What Happens When Fall Comes? As the air begins to cool and the wind picks up, there is no denying that the days are getting shorter and fall is well on its way.

The qualities of cool, dry, mobile and rough are starting to creep in to the world all around us. Autumn is the season governed by the energy of Vata dosha. As summer stretches into its last days, it is a good idea to prepare for the transition to fall.

pittaicon2As the days shorten and become more cool, agni is driven deeper into the body. Our circulation becomes more sluggish and less heat travels outwards from the core to heat the extremities. As a result, the central digestive fire actually becomes stronger.

 

In autumn and especially in winter, our body needs a healthy layer of insulating fat. Agni msut become better at transforming our food into this specialized tissue, called meda in sanskrit. It’s good for our edges to become a bit rounder at this time of year.

 

If we start now, before the fall is “officially” here to make some changes in our daily routine and diet, we might be able to prevent the dry, rough and irregular qualities of the season from seeping into our bodies and minds. Some preparation and foresight now can help us to avoid common Vata complaints such as dry skin, constipation, insomnia and anxiety.

What Can We Do?

The most-effective tool for soothing Vata is regularity. For most of us, this begins with developing a regular schedule of resting, sleeping and eating. “Smoothing-out” the rough edges of an irregular schedule helps to counteract the dry, rough, irregular qualities of excess Vata.

In fact, finding a schedule that works and sticking to it can be one of the most relaxing things we can do. This will lead to better sleep, more regular digestion and elimination and more balanced emotions.

Abhyanga, or self-massage with oil, is a wonderful practice at this time of year. In the morning before breakfast or in the evening before dinner, massage the entire body from head to toe with organic oil. At this time of year, sesame oil or olive oil are both good choices. After applying the oil, take a warm shower or bucket bath, using soap very sparingly. Pat the skin dry and allow the excess oil to soak into the skin before dressing. If you would like to add some essential oil to your base oil, frankincense, myrrh, eucalyptus, sandalwood and palo santo are all wonderful choices. They each have excellent anti-microbial effects and may help prevent winter illnesses from spreading. Add a few drops in your hand as you apply the oil to your skin.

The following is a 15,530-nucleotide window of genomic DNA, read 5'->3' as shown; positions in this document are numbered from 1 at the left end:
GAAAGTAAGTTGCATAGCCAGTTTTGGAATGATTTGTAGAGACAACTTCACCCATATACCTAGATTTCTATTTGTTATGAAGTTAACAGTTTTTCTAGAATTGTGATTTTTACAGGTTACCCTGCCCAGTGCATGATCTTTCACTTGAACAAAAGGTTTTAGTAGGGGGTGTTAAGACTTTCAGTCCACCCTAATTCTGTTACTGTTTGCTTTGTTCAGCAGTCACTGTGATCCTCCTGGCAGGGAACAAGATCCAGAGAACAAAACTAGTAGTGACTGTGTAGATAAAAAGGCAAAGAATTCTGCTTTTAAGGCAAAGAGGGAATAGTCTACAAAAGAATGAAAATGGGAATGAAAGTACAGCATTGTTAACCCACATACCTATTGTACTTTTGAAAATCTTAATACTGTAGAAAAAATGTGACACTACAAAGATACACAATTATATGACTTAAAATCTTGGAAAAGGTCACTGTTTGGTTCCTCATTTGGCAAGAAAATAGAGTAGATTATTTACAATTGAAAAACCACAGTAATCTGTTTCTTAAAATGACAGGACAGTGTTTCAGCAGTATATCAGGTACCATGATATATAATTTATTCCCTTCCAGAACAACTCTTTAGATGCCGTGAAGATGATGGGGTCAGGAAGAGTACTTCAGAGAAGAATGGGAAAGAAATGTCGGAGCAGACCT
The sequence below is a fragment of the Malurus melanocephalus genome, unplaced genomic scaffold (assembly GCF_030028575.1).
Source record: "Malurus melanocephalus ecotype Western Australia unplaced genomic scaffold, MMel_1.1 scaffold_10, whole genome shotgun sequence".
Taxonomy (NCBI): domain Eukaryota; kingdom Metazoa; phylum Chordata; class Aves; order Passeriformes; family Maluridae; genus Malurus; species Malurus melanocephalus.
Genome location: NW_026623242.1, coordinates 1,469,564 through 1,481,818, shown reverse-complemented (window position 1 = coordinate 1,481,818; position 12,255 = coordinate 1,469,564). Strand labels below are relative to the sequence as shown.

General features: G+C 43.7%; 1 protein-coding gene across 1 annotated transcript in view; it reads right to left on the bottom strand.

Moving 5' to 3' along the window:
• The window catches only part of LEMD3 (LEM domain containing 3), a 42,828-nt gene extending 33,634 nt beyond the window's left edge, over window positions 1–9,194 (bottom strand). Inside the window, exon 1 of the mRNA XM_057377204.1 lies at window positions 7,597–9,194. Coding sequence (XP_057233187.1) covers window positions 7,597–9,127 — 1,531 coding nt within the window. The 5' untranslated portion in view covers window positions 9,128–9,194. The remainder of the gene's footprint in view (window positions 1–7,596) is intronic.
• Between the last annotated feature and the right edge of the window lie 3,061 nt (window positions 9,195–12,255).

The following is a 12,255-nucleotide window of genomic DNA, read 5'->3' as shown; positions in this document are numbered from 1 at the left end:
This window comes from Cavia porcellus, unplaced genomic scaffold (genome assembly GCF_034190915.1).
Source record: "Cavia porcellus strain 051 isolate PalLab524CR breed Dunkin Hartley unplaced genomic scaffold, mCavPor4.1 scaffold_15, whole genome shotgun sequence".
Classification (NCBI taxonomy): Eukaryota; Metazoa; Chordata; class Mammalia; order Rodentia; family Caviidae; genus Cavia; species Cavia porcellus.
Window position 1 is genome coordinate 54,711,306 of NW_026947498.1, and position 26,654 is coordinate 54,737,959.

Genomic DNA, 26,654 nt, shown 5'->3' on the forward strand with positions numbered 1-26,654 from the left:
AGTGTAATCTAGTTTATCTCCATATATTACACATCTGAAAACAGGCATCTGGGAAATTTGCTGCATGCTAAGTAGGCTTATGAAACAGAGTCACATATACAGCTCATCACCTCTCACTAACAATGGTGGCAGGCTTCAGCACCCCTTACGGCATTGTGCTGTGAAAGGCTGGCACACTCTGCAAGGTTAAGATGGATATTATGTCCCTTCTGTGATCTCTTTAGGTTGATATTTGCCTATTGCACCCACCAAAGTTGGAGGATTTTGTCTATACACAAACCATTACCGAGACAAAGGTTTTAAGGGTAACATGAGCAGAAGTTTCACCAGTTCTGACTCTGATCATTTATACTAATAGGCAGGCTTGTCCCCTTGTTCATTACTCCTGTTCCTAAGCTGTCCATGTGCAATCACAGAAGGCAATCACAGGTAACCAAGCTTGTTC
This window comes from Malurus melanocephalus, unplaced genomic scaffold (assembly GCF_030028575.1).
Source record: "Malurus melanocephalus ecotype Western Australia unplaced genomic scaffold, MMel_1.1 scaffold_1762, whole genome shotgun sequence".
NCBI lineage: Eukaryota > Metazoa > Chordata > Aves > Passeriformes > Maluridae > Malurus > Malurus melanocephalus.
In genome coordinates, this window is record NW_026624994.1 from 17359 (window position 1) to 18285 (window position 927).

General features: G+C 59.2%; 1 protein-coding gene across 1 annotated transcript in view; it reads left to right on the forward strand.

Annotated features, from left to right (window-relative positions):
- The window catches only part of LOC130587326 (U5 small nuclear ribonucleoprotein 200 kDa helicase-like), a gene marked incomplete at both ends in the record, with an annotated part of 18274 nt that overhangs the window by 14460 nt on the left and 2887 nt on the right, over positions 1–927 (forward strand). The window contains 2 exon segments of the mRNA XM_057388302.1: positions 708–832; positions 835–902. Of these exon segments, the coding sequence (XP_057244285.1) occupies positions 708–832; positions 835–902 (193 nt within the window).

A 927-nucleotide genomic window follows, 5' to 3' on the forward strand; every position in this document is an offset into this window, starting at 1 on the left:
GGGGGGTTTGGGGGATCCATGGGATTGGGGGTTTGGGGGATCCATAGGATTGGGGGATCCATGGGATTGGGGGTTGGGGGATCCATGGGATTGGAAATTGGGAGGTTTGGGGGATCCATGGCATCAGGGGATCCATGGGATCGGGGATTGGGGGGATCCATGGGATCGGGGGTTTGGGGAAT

Nasya, a preparation of oil and herbs, will keep the sinus membranes lubricated and protected. Nasya clears dullness in the mind and helps settle a frazzled nervous system. This practice should be done in the morning between 7 and 9 am. It is best to avoid getting the head wet within one hour before or after using nasya oil.

To do nasya: lay on your back with your head hanging slightly lower than your shoulders. Drip 3-5 drops of nasya oil into one nostril and snort it as deep back into the sinuses as possible while blocking the other nostril. Spit out anything that comes into your throat or mouth. Then repeat on the other side.

Yoga Practice in the Fall

If you have a yoga practice, it is especially important to emphasize poses which make you feel grounded. This should be balanced with poses which strengthen digestion by working and bringing awareness to the “core” and which create warmth and fluidity in the body. It is a good idea to hold postures for a long time to allow warmth to build and for breath to permeate the body.

Standing postures and seated postures that emphasize hip opening will make us feel more grounded and nourished. Forward bends open the earth channel and help us to start to move our energy more inward as we settle into the colder weather.

It’s important not to overdo in the fall. Everything around us starts to move a little faster, and it is a good idea not to get too caught up in it. Also, since the weather may be unpredictable day-to-day, it is important to check in with your energy level each day and respect the desire to relax when it comes up. One day a more vigorous practice may be appropriate, while the next it may not.

What Can We Eat?

It’s a good idea to cut back on dry, cold, raw foods like crackers, salads and frozen foods at this point in the year. These foods all increase Vata in our system.